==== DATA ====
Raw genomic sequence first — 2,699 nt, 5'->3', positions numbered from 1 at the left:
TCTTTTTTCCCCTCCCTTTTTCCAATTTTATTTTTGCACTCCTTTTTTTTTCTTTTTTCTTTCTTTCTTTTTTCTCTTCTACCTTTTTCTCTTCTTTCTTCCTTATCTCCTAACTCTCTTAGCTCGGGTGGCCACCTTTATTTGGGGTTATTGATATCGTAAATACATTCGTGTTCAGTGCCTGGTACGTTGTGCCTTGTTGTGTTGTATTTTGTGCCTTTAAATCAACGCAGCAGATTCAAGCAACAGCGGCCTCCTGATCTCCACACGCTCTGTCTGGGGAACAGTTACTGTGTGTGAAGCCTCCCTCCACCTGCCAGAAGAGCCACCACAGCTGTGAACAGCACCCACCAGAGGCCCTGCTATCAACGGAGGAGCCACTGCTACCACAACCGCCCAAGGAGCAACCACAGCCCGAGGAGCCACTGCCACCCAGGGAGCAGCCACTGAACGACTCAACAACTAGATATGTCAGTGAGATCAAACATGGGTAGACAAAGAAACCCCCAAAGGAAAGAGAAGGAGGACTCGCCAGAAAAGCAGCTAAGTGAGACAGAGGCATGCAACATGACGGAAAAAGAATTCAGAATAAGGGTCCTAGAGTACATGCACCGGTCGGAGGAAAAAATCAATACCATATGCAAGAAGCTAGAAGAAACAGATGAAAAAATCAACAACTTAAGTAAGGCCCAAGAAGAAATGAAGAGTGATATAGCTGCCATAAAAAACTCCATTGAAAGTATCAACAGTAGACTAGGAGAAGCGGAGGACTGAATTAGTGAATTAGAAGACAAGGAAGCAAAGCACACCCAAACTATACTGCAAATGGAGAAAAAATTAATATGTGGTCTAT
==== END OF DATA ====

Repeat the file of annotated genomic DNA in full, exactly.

Raw genomic sequence first — 2,699 nt, 5'->3', positions numbered from 1 at the left:
TCTTTTTTCCCCTCCCTTTTTCCAATTTTATTTTTGCACTCCTTTTTTTTTCTTTTTTCTTTCTTTCTTTTTTCTCTTCTACCTTTTTCTCTTCTTTCTTCCTTATCTCCTAACTCTCTTAGCTCGGGTGGCCACCTTTATTTGGGGTTATTGATATCGTAAATACATTCGTGTTCAGTGCCTGGTACGTTGTGCCTTGTTGTGTTGTATTTTGTGCCTTTAAATCAACGCAGCAGATTCAAGCAACAGCGGCCTCCTGATCTCCACACGCTCTGTCTGGGGAACAGTTACTGTGTGTGAAGCCTCCCTCCACCTGCCAGAAGAGCCACCACAGCTGTGAACAGCACCCACCAGAGGCCCTGCTATCAACGGAGGAGCCACTGCTACCACAACCGCCCAAGGAGCAACCACAGCCCGAGGAGCCACTGCCACCCAGGGAGCAGCCACTGAACGACTCAACAACTAGATATGTCAGTGAGATCAAACATGGGTAGACAAAGAAACCCCCAAAGGAAAGAGAAGGAGGACTCGCCAGAAAAGCAGCTAAGTGAGACAGAGGCATGCAACATGACGGAAAAAGAATTCAGAATAAGGGTCCTAGAGTACATGCACCGGTCGGAGGAAAAAATCAATACCATATGCAAGAAGCTAGAAGAAACAGATGAAAAAATCAACAACTTAAGTAAGGCCCAAGAAGAAATGAAGAGTGATATAGCTGCCATAAAAAACTCCATTGAAAGTATCAACAGTAGACTAGGAGAAGCGGAGGACTGAATTAGTGAATTAGAAGACAAGGAAGCAAAGCACACCCAAACTATACTGCAAATGGAGAAAAAATTAATATGTGGTCTAT